Dunn Cavelty, Myriam; Hagmann, Jonas (forth.). The politics of technology and security in Switzerland. Swiss Political Science Review. With contributions by Florian Egloff, Myriam Dunn Cavelty, Matthias Leese, Francisco Klauser, Andreas Wenger, Sophie-Charlotte Fischer, Mark Daniel Jäger, Jonas Hagmann, David Kostenwein and Anna Leander.
What do UN Security Council delegations mean what talking about threats to international peace and security? In the context of a larger trinational research project run by the University of Geneva, SWP Berlin and ETH Zürich, we digitised the statemens made by all 15 Council member delegations. The database – which will be expanded in the future with additional data-years and invited speakers – currently covers the years 2010-2018. This makes for 12’362 individual statements that can be queried by various pre-select and open parameters at the hands of a dedicated search engine and user interface.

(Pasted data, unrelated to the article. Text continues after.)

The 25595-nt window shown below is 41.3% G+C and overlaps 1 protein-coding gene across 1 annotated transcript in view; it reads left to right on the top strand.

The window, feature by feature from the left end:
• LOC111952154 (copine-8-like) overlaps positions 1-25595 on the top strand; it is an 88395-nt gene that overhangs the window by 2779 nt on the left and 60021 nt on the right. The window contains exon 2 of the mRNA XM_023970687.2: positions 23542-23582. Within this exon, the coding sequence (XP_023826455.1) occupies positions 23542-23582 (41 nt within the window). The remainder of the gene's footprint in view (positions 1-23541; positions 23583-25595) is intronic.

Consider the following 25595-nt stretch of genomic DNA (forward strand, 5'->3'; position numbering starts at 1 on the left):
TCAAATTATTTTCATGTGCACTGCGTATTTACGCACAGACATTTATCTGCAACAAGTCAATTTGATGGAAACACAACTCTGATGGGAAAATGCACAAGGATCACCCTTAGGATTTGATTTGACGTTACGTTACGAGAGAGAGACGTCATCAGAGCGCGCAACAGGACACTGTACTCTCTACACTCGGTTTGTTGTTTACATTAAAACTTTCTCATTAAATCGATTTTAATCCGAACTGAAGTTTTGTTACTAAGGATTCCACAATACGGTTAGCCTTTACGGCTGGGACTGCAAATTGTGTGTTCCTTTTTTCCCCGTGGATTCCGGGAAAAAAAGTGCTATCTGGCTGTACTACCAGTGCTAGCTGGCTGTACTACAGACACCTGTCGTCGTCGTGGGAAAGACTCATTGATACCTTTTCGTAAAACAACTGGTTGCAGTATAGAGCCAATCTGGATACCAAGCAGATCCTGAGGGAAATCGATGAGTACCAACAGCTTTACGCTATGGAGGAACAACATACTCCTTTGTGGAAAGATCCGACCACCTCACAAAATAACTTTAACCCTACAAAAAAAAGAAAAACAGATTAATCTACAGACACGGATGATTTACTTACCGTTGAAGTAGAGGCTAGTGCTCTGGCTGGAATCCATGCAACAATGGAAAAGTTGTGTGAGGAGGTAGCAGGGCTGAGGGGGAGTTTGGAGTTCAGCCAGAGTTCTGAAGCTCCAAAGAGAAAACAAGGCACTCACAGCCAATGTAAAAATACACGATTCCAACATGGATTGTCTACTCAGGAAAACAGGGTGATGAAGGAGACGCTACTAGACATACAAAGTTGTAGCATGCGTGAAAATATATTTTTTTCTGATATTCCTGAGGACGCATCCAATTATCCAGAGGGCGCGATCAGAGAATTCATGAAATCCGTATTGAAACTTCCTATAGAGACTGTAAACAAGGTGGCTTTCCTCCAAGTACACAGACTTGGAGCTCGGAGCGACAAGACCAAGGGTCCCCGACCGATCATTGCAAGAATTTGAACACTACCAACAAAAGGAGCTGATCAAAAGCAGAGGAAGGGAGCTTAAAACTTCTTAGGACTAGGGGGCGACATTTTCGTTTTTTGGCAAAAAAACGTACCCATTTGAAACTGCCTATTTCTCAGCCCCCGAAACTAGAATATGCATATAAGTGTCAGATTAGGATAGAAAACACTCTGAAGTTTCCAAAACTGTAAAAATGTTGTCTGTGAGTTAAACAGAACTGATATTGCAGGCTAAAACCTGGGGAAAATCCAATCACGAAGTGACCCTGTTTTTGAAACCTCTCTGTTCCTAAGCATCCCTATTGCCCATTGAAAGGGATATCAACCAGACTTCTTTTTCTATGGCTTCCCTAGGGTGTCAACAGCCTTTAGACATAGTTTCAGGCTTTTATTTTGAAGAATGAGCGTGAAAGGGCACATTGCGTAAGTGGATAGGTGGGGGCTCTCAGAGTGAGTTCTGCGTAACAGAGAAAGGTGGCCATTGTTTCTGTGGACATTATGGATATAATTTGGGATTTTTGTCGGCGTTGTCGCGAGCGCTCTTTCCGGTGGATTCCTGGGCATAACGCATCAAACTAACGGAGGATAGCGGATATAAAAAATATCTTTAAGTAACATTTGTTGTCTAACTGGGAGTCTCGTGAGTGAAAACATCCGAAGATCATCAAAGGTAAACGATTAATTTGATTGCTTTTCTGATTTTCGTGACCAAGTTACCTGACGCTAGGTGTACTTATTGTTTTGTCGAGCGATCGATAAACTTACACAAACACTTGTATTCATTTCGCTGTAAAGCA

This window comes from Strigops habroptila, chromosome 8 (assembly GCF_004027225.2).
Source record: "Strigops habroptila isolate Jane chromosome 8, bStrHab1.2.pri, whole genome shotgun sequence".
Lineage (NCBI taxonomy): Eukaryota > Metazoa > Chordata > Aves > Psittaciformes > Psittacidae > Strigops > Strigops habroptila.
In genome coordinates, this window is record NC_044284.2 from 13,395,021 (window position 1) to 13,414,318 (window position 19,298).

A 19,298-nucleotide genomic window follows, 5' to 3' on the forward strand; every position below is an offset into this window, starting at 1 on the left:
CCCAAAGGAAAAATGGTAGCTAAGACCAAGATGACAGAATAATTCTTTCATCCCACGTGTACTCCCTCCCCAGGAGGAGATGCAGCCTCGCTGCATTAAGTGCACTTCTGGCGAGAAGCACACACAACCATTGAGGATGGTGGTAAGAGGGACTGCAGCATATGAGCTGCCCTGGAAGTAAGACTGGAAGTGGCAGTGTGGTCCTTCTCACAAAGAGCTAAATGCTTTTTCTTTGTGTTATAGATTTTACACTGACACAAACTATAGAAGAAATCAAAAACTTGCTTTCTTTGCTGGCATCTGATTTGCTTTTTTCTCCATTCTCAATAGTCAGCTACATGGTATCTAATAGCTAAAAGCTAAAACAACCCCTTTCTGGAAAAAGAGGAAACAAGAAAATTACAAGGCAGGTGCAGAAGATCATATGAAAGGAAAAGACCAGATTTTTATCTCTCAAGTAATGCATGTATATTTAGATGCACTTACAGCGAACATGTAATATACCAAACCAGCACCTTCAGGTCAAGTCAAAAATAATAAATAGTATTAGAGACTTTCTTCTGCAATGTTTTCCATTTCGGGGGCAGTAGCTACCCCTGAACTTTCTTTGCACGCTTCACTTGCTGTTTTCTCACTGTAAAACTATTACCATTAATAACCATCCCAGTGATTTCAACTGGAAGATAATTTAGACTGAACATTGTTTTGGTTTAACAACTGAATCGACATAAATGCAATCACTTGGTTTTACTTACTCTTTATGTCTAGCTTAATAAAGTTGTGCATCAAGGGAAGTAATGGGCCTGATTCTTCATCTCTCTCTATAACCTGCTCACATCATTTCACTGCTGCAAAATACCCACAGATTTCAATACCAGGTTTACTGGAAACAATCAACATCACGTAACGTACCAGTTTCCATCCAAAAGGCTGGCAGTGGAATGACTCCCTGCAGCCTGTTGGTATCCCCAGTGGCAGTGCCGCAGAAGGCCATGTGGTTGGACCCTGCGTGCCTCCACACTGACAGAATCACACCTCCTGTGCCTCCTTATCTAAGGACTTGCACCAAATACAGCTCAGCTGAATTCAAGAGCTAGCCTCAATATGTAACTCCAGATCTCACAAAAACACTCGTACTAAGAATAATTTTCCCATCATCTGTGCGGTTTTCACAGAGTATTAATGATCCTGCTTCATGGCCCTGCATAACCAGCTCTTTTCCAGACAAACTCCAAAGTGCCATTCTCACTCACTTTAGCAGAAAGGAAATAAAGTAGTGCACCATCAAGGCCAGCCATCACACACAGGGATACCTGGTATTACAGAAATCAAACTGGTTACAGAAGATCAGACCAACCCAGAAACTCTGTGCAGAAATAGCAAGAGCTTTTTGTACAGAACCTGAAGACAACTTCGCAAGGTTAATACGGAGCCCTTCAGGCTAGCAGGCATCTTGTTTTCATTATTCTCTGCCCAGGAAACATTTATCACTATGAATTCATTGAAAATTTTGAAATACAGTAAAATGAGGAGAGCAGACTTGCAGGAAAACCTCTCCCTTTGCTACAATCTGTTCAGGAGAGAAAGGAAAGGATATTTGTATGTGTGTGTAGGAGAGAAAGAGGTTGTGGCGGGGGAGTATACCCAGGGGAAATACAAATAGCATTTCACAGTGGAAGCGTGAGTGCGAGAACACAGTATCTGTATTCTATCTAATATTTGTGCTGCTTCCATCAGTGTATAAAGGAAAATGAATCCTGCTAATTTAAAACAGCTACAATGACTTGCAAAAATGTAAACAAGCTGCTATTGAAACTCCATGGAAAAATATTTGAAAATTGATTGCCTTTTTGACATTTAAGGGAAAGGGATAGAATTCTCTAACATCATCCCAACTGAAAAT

How is peacebuilding construed? What’s the situation in Syria about? Targeted sanctions means what? With its focus on Security Council debates, the platform offers a new tool to analyse contents of statement and distributions of discursive powers within the Council. As public resource, it allows visitors to create quick tableaux of results, visualise the distribution of tropes across time, or download sorted sets of statements.
Urbane Sicherheitsgouvernanz wird stark von lokalen Gegebenheiten gesteuert. Wie demokratisch und rechenschaftspflichtig ist das Politikumfeld? Welche Gefährdungen werden als primäre Herausforderungen anerkannt? Welchen Typ Technologie kann und mag eingesetzt werden? Und was ist die Rollenverteilung zwischen Staat, Privatwirtschaft und Zivilgesellschaft? An der Jahreskonferenz der Städtischen Sicherheitsdirektorinnen und -direktoren (KSSD) der Schweiz in Bern leuchte ich die Diversität der Ansätze aus, mit dem Ziel die Reflexion über Ist- und Ideal-Zustände voranzutreiben.